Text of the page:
Trust is essential in finance. Built over years, sometimes decades, it can be lost in an instant. Maintaining trust requires diligence, networking and innovation. Most importantly is communication and consistency.
Don't miss this exciting episode of Artisan Podcast – Paul Horvath, CEO of Orchard Global Asset Management sits down with Arthur Salzer to provide his brilliant insight and opinions on the current geo-political landscape, networking on a global scale, and the shifting world of finance.
Key issues to be discussed on this podcast include:
Paul’s journey in the finance and founding Orchard Global one of the world's leading credit managers.
Taking advantage of opportunities during and after times of financial crisis
“Be the nexus where Washington meets Wall Street”
The crisis in Ukraine, the effects across Europe, and the world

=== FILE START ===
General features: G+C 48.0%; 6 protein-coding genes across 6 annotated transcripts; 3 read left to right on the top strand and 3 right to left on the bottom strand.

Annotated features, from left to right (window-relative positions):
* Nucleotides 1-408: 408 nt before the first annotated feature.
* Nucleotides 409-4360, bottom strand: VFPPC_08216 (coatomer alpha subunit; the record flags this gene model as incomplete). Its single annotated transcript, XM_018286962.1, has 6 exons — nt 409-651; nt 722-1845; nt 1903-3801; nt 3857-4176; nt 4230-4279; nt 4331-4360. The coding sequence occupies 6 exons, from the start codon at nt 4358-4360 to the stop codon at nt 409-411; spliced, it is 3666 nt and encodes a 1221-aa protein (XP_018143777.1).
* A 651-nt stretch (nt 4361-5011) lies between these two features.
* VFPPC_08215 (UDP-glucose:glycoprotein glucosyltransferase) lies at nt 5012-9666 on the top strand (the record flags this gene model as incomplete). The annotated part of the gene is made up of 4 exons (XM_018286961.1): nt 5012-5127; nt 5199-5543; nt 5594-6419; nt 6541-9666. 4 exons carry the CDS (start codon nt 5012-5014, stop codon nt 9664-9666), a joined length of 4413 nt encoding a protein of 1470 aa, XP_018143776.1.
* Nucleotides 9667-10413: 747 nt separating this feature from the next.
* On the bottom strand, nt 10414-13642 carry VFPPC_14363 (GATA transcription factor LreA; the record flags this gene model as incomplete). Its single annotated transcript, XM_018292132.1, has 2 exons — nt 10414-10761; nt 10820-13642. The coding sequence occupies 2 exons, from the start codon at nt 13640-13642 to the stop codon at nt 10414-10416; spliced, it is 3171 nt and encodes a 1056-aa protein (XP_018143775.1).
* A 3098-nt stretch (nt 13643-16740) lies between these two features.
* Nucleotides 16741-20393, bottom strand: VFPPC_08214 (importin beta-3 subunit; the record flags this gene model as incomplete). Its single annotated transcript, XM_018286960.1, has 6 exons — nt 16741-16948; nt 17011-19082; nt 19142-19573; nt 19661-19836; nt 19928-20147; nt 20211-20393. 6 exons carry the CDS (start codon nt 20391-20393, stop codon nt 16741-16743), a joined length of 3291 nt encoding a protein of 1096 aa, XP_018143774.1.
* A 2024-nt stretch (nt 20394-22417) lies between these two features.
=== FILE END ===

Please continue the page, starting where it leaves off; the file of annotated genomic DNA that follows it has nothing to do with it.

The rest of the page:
Mr. Horvath is Chief Executive Officer for Orchard Global Capital Group. Prior to co-founding the firm, Mr. Horvath was Global Head of Synthetic Credit Origination, Structuring and Distribution at Merrill Lynch from 2005 to 2008. From 1999 to 2005, Mr. Horvath was Global Co-Head of Structured Credit Distribution at JPMorgan, where he helped to grow the nascent credit derivatives market. Mr. Horvath began his career at the Federal Reserve Bank of New York, where he monitored the Mortgage-Backed Securities sector, as well as the bank and thrift industry. He received his BS in economics, international relations, and theology from Georgetown University and earned his MBA from Harvard Business School. Mr. Horvath is a Trustee of the National Cathedral School as well as serving on their Finance Committee and Chairing their Investment Committee. In addition, he is a Trustee of the Washington National Cathedral where he serves on both the Finance and Investment Committees. He is on the Board of Regents of Georgetown University and is an active member of the Johns Hopkins Physics and Astronomy Advisory Council. Mr. Horvath is also the Chairman of the Board of the Hungarian American Institute.
Make sure to check The Northland’s YouTube Channel for more episodes.
Arthur Salzer, Paul Horvath
Arthur Salzer 0:11